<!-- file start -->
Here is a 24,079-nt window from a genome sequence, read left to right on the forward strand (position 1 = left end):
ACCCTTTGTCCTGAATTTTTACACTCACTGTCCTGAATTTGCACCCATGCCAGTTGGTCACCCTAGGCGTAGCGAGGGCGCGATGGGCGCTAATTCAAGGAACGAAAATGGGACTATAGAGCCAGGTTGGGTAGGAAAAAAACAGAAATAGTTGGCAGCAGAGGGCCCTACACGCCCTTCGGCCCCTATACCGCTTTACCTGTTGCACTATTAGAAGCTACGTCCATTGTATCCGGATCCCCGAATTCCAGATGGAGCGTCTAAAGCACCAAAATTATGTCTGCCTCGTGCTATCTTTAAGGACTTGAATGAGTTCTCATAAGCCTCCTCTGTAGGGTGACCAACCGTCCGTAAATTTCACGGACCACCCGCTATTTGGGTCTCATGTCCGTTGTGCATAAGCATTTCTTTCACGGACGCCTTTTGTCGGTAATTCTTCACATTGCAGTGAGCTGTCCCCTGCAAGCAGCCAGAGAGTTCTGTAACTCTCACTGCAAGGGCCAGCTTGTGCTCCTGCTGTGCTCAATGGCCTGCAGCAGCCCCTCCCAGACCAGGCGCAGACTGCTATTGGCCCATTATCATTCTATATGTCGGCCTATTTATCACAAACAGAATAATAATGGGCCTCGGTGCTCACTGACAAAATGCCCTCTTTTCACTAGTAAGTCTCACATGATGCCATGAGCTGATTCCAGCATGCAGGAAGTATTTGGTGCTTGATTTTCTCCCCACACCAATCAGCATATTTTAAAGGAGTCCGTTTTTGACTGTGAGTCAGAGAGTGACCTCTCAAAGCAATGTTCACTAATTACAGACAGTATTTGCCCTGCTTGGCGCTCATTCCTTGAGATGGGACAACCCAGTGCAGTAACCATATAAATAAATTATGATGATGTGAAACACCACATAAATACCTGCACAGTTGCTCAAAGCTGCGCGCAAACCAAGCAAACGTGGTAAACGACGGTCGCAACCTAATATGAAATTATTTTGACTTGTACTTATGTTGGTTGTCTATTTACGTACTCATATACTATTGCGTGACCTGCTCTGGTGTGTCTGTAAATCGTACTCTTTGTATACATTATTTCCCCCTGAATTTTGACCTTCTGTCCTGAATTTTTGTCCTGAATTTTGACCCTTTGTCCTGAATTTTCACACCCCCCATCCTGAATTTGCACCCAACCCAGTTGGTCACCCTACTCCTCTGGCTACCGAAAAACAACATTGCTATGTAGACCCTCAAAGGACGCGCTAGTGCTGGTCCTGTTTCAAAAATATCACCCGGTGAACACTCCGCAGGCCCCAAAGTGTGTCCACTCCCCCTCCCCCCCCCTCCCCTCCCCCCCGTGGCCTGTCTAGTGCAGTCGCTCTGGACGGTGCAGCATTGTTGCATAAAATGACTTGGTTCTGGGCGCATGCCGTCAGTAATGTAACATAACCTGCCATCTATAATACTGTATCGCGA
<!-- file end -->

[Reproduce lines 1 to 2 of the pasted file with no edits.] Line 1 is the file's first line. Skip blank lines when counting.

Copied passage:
Here is a 24,079-nt window from a genome sequence, read left to right on the forward strand (position 1 = left end):
ACCCTTTGTCCTGAATTTTTACACTCACTGTCCTGAATTTGCACCCATGCCAGTTGGTCACCCTAGGCGTAGCGAGGGCGCGATGGGCGCTAATTCAAGGAACGAAAATGGGACTATAGAGCCAGGTTGGGTAGGAAAAAAACAGAAATAGTTGGCAGCAGAGGGCCCTACACGCCCTTCGGCCCCTATACCGCTTTACCTGTTGCACTATTAGAAGCTACGTCCATTGTATCCGGATCCCCGAATTCCAGATGGAGCGTCTAAAGCACCAAAATTATGTCTGCCTCGTGCTATCTTTAAGGACTTGAATGAGTTCTCATAAGCCTCCTCTGTAGGGTGACCAACCGTCCGTAAATTTCACGGACCACCCGCTATTTGGGTCTCATGTCCGTTGTGCATAAGCATTTCTTTCACGGACGCCTTTTGTCGGTAATTCTTCACATTGCAGTGAGCTGTCCCCTGCAAGCAGCCAGAGAGTTCTGTAACTCTCACTGCAAGGGCCAGCTTGTGCTCCTGCTGTGCTCAATGGCCTGCAGCAGCCCCTCCCAGACCAGGCGCAGACTGCTATTGGCCCATTATCATTCTATATGTCGGCCTATTTATCACAAACAGAATAATAATGGGCCTCGGTGCTCACTGACAAAATGCCCTCTTTTCACTAGTAAGTCTCACATGATGCCATGAGCTGATTCCAGCATGCAGGAAGTATTTGGTGCTTGATTTTCTCCCCACACCAATCAGCATATTTTAAAGGAGTCCGTTTTTGACTGTGAGTCAGAGAGTGACCTCTCAAAGCAATGTTCACTAATTACAGACAGTATTTGCCCTGCTTGGCGCTCATTCCTTGAGATGGGACAACCCAGTGCAGTAACCATATAAATAAATTATGATGATGTGAAACACCACATAAATACCTGCACAGTTGCTCAAAGCTGCGCGCAAACCAAGCAAACGTGGTAAACGACGGTCGCAACCTAATATGAAATTATTTTGACTTGTACTTATGTTGGTTGTCTATTTACGTACTCATATACTATTGCGTGACCTGCTCTGGTGTGTCTGTAAATCGTACTCTTTGTATACATTATTTCCCCCTGAATTTTGACCTTCTGTCCTGAATTTTTGTCCTGAATTTTGACCCTTTGTCCTGAATTTTCACACCCCCCATCCTGAATTTGCACCCAACCCAGTTGGTCACCCTACTCCTCTGGCTACCGAAAAACAACATTGCTATGTAGACCCTCAAAGGACGCGCTAGTGCTGGTCCTGTTTCAAAAATATCACCCGGTGAACACTCCGCAGGCCCCAAAGTGTGTCCACTCCCCCTCCCCCCCCCTCCCCTCCCCCCCGTGGCCTGTCTAGTGCAGTCGCTCTGGACGGTGCAGCATTGTTGCATAAAATGACTTGGTTCTGGGCGCATGCCGTCAGTAATGTAACATAACCTGCCATCTATAATACTGTATCGCGA